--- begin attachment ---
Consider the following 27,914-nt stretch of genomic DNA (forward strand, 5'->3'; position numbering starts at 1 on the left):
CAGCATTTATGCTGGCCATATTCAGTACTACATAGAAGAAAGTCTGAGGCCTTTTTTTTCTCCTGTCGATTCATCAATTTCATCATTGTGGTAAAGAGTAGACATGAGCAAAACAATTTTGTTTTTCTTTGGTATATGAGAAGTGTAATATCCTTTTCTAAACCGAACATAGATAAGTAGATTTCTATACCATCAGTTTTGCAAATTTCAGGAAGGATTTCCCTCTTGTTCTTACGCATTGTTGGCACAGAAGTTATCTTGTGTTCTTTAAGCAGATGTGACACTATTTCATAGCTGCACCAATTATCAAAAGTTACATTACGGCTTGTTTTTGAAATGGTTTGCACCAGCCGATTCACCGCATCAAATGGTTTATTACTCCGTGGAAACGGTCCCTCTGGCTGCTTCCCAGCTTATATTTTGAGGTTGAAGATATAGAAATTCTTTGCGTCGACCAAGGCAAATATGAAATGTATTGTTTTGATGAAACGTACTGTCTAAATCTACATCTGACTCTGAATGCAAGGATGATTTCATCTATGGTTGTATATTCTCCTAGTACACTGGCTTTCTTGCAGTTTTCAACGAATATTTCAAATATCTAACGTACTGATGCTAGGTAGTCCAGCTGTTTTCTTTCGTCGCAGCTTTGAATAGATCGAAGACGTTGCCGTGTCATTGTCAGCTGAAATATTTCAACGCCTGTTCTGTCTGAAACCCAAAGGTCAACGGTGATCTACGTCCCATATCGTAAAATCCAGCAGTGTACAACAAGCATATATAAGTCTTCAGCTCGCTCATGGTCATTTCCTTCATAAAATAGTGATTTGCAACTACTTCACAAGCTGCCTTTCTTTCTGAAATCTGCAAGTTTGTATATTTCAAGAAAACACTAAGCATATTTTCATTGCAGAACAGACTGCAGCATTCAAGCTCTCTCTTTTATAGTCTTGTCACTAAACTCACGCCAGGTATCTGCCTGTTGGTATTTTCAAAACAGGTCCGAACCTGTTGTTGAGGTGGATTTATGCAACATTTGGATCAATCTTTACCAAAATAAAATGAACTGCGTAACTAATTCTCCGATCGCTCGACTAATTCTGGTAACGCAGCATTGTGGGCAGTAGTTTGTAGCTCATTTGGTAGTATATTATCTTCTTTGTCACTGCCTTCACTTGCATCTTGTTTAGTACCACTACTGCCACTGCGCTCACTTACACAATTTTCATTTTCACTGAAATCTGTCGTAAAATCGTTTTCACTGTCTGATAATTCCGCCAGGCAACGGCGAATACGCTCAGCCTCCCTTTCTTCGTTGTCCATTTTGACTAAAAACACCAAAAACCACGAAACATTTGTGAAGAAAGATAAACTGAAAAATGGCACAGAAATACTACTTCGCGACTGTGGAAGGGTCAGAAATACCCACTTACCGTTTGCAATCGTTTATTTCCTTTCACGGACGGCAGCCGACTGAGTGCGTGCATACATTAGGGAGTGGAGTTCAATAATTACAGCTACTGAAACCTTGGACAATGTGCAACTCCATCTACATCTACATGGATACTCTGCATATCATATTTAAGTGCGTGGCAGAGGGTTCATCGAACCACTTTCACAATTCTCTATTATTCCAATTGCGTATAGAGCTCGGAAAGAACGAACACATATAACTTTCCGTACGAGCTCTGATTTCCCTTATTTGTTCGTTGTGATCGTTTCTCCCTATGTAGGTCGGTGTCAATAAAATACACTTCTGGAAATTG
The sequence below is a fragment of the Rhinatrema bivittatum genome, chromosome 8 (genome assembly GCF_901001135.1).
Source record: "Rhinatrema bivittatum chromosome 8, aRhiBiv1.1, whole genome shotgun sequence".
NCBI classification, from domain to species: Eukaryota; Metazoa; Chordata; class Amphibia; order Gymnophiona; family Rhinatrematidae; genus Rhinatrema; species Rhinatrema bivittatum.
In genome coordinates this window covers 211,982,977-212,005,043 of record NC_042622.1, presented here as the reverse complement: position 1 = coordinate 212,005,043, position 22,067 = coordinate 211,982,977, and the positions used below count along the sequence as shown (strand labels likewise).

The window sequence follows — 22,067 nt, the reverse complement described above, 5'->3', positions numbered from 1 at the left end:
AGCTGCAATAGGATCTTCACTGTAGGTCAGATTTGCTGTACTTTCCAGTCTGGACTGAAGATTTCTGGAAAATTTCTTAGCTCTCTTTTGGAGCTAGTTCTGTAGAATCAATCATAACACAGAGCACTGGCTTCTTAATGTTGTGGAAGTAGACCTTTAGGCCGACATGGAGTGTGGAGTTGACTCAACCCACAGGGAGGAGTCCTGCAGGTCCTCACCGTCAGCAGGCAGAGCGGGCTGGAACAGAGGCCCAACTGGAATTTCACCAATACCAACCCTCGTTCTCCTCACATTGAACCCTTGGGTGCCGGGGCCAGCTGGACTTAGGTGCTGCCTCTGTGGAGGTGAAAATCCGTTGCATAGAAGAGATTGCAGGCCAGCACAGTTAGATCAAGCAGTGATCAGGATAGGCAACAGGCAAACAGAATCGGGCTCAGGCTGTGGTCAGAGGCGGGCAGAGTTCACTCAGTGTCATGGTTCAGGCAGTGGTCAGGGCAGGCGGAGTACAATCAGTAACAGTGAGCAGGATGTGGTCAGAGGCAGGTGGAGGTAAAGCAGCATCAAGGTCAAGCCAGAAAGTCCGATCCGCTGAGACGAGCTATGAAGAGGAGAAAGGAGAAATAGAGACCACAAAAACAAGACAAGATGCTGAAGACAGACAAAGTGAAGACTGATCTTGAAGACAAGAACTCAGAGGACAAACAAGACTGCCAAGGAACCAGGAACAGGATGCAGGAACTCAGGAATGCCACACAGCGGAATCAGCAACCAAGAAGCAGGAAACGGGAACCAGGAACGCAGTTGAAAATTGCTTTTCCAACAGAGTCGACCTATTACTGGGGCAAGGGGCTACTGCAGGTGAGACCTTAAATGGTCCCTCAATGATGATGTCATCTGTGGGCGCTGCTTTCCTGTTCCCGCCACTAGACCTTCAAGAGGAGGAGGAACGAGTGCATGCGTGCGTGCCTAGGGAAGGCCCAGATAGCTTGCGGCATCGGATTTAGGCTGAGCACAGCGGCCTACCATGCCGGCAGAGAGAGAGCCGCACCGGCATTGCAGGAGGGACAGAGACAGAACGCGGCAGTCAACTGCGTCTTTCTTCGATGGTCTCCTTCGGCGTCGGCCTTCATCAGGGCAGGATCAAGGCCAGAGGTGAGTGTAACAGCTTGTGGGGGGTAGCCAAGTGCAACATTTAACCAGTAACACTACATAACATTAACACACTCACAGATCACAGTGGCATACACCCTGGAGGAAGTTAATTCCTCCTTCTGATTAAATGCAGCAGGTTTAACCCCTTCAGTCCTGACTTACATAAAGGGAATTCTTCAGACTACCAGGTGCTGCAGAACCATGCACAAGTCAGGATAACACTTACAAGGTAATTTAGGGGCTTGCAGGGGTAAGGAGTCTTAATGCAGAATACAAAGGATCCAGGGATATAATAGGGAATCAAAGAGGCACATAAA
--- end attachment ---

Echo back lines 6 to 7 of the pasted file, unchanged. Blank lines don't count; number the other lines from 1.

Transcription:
In genome coordinates this window covers 211,982,977-212,005,043 of record NC_042622.1, presented here as the reverse complement: position 1 = coordinate 212,005,043, position 22,067 = coordinate 211,982,977, and the positions used below count along the sequence as shown (strand labels likewise).

The window sequence follows — 22,067 nt, the reverse complement described above, 5'->3', positions numbered from 1 at the left end: